Asbestos is only harmful when it's disturbed, the fine particles becoming airborne where they can enter the respiratory system. Because of this, it can stay in place for many years, only becoming a hazard when building or demolition work involves the destruction of materials containing the dangerous substance.
In the soil, however, it's another matter entirely. The soil is disturbed far more easily, through activities as simple and common as gardening. The problem is, you can't tell there's asbestos in soil just by looking at it. To know for sure, the soil needs to be tested, which can delay your plans unnecessarily if it turns out there's no asbestos present. To help you work out if it's likely, it's best to look into the history of the land:
Look at the nearby industry
Before it was banned, asbestos was quite widely used in the construction, manufacturing and automotive industries. If there are or used to be any buildings in the area related to these industries, there's a chance asbestos was used there. It's not a good idea to assume it was disposed of carefully, particularly if the businesses were around before awareness of the dangers was widespread.
If there's a landfill site nearby, or there once was, there's also a risk that materials containing asbestos were thrown away there, leaving the dangerous substance in the soil. Also check for the presence of disused mines in the area, where asbestos may have either been used or disturbed in the past, spreading it over a wider area.
Consult land records
Sometimes, the only way to determine what buildings existed in the past is to look at old records. Local government is a good way to get hold of them, but even libraries might have records and maps of the area.
Any houses that were demolished up until the end of the 1980s will most likely have contained asbestos, and it's probable that it's still in the soil.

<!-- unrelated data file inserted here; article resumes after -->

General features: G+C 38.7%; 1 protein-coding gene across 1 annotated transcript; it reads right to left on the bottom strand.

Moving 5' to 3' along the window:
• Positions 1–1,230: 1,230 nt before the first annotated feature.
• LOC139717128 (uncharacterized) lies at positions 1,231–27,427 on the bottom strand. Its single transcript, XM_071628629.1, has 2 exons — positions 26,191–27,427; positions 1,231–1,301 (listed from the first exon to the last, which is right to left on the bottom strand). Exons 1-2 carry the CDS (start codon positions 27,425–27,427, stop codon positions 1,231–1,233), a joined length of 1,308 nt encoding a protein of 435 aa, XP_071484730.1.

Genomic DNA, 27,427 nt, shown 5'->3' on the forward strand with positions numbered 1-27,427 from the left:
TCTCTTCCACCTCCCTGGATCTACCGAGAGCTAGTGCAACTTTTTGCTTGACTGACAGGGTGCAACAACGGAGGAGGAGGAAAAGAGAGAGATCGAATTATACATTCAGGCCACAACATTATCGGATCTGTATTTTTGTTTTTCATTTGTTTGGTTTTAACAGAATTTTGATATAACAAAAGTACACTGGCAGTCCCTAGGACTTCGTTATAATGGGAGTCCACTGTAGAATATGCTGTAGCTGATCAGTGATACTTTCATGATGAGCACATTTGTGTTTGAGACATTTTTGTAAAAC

Remember it's a natural material
It's important not to forget that asbestos was not just used in industry. It's found naturally in soil in varying quantities, so it could still be present if there's no historical reason to suspect it.
Researching on the internet or contacting your local government is the best ways to find out if there's a particularly high risk where you live. However, if you're in any doubt, it's always best to get the soil tested professionally, as this is the only way to be sure.
Contact an asbestos soil removal company for more information and assistance.
To be a savvy consumer, you need to understand a little bit about the industry you are engaging with. For example, if you don't know anything about car repairs, you risk getting bad advice. This blog is devoted to teaching readers about construction. There are going to be a few DIY posts, some advice on hiring construction crews, a look at products such as surety bonds for construction projects, and more. There may also be posts on industries related to the construction industry. I hope these posts give you the "tools" you need to be a savvy consumer. Take a look around, and if you like the posts, please share them on social media. Thanks for reading.